Three Keys to Prime Day’s Runaway Success
SMITH BRAIN TRUST – Summer used to be a relative shopping dead zone. Sure, there’d be the odd “Christmas in July” major appliance sale or car dealership clearance event. But until the August back-to-school sales launched, summer was a retail doldrum.
Then came Amazon.com.
Just a few years ago, the e-commerce trailblazer disrupted the consumer calendar, with a widely hyped sale that would launch a sort of mid-summer Black Friday.
This year at least 250 retailers are expected to participate in Amazon’s fifth annual Prime Day event with discounts of their own, according to RetailMeNot. That’s up from 119 just two years ago – and up from 27 just three years ago.
Maryland Smith experts explain how the Seattle-based Amazon created a summer shopping phenom.
Key to the initial hype was the notion of exclusivity, says Henry C. Boyd III, clinical professor of marketing at the University of Maryland’s Robert H. Smith School of Business.
“Amazon Prime changed the game,” he says. “Being a member of Amazon Prime is like belonging to a club. And who doesn’t want to join a club? You get in, and you get these perks, these deals.”
And those perks keep expanding, as Amazon seeks to attract new members to the $119-a-year Prime club. Prime Day deals are available only to members.
The two-day Prime Day sale is in large part a membership drive for Prime, which already has more than 100 million members in the United States, says Amna Kirmani, the Ralph J. Tyser Professor of Marketing at Maryland Smith and editor of the Journal of Consumer Research. “It's a great way for Amazon to attract new customers and make current customers buy more.”
Prime members spend an average $1,400 a year on Amazon.com, according to a 2018 study from research firm Consumer Intelligence Research Partners. That compares to an average $600 from non-member Amazon shoppers.
Among the newest Prime Day membership perks was last week’s members-only live-streamed concert with Taylor Swift, SZA, Dua Lipa and Becky G, aimed at building enthusiasm for Amazon’s Prime Day.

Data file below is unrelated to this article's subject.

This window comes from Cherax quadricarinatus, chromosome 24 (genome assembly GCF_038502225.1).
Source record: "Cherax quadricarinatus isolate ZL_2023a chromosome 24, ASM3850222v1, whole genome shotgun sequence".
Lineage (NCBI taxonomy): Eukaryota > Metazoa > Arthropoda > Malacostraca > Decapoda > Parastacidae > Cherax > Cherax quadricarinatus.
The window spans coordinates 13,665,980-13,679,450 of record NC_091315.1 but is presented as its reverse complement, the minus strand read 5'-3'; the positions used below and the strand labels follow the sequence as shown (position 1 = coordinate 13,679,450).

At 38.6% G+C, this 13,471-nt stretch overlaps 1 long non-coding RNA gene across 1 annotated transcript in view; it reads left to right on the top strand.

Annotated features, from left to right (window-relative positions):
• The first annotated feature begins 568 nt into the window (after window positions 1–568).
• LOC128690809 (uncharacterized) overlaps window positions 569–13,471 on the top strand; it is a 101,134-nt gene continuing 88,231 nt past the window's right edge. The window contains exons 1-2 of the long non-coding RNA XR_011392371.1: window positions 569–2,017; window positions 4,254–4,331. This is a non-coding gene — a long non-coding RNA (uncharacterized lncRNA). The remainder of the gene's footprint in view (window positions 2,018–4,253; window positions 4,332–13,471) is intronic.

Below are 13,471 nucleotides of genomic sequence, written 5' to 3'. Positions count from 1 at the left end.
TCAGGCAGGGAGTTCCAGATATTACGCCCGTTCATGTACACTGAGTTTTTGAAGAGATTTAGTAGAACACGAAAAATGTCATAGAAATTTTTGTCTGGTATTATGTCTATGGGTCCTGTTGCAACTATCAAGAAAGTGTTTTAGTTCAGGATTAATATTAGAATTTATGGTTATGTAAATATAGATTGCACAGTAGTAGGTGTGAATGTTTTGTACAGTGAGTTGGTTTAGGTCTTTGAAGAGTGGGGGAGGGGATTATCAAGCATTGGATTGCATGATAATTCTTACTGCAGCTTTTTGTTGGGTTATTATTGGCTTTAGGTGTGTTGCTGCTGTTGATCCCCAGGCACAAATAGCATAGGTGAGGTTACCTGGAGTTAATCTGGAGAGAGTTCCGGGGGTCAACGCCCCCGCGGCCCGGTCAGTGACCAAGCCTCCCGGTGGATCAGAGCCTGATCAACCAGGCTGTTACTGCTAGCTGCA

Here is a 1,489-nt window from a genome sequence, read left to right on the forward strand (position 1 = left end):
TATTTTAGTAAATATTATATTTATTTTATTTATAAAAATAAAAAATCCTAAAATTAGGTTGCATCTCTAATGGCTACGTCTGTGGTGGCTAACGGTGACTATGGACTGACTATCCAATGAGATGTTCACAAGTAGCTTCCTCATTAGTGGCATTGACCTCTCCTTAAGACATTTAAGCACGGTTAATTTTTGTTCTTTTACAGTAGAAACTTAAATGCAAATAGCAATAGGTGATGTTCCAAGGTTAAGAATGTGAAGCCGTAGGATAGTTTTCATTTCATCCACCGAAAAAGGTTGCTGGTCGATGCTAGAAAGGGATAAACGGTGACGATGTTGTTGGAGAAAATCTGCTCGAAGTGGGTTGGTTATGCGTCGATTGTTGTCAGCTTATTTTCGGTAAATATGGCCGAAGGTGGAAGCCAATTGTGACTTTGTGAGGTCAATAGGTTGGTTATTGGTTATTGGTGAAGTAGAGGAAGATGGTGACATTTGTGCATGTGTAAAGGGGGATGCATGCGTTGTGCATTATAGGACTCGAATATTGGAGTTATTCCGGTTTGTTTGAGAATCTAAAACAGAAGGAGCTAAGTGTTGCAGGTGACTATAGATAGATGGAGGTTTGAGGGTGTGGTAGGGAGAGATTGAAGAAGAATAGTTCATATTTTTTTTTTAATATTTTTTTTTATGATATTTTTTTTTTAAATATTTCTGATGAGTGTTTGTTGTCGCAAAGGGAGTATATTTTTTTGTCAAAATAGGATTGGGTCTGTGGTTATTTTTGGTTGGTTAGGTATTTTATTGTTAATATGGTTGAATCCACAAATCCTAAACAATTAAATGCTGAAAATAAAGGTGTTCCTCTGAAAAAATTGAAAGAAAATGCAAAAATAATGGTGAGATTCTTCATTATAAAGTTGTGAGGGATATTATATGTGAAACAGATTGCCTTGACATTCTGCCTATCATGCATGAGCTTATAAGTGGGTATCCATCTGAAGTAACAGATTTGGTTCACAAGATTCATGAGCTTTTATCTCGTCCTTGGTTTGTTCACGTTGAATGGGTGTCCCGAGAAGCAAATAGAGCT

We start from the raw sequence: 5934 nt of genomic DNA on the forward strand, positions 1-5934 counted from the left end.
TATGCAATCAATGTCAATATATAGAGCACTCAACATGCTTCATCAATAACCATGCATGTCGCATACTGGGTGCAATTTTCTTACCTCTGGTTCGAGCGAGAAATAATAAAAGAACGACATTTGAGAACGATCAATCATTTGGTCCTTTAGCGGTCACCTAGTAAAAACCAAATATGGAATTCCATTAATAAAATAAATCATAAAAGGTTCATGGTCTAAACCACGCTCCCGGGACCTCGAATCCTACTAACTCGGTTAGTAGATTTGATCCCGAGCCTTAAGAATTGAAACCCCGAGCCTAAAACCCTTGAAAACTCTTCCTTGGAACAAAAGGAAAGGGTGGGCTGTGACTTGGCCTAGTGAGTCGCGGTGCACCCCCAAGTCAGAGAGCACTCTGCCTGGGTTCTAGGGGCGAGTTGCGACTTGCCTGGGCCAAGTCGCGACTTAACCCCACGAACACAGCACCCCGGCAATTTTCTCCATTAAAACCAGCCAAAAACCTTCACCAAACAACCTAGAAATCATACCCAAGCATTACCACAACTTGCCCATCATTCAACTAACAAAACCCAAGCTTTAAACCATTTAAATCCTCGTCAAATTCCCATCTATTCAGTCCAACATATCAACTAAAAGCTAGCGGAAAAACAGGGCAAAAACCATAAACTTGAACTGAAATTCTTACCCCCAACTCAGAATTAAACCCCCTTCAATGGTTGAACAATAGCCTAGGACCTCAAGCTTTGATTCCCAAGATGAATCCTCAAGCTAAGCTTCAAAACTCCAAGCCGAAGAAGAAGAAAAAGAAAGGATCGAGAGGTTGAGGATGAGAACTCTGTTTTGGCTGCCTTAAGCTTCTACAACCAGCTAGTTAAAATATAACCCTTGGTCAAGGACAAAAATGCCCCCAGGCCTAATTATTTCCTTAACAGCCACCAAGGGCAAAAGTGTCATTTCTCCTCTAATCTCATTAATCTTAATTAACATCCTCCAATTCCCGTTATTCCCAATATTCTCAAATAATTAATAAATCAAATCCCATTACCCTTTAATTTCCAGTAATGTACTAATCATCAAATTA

“Think about that. You’ve got Taylor Swift doing a live concert. And you can only watch by being a Prime member during Prime Week,” Boyd says.
Consumers “always love scale and scope and size,” he adds. They want to be part of the next big thing. “That FOMO we keep talking about – that Fear Of Missing Out – it’s real.”
“Amazon knows you’re going to watch, and you’re going to talk about it, and you’re going to post about it, and you’re going to build a community around that particular aspect of the brand. You gotta give Amazon kudos for that.”
This year, Amazon Prime Day becomes a two-day event. The retailer will be pushing laptops and tablets, but is also launching its new “Off-to-College Store,” specifically targeting students and their parents, says Jie Zhang, Professor of Marketing and the Harvey Sanders Fellow of Retail Management at Maryland Smith.
U.S. shoppers plan to spend $507 on back-to-school stuff this year, up from $465 last year, according to RetailMeNot.
“It will give Amazon a huge head start in the competition for back-to-school purchases,” Zhang says, and will further intensify competition in the “already fiercely fought-over” back-to-school retail season.
Target is among the retailers in that fight. It’s going head-to-head against Amazon, with its first ever “Target Deal Days,” to coincide with the July 15-16 Prime Day. Unlike with the Amazon event, no membership will be required to shop the Target sale. Last year, Target hosted a one-day sale to coincide with Prime Day, in what the retailer said was one of its biggest online shopping days of the year.
Amazon is also likely to use its big sale days to discount its line of Alexa smart speaker devices, says Roland Rust, Distinguished University Professor and David Bruce Smith Chair in Marketing at Maryland Smith. The tech giant’s business growth is “in information services,” Rust says, “not goods.”
“Prime Day deals on their Alexa devices will help Amazon put AI into more people’s homes,” he says, “and improve its data reach.”
Last year, consumers spent an estimated $4.2 billion on Prime Day, according to Wedbush Securities. “That’s just staggering,” says Boyd. It’s roughly a one-third increase over the year-earlier Prime Day.
“It’s intriguing. It used to be, when it’s mid-July, you’re thinking, ‘It’s summertime.’ You’re thinking, ‘Let’s go to the beach, let’s take time off, let’s chill, let’s unwind.’” says Boyd. “It wasn’t Black Friday. It wasn’t a time for shopping. Now that’s shifting.”
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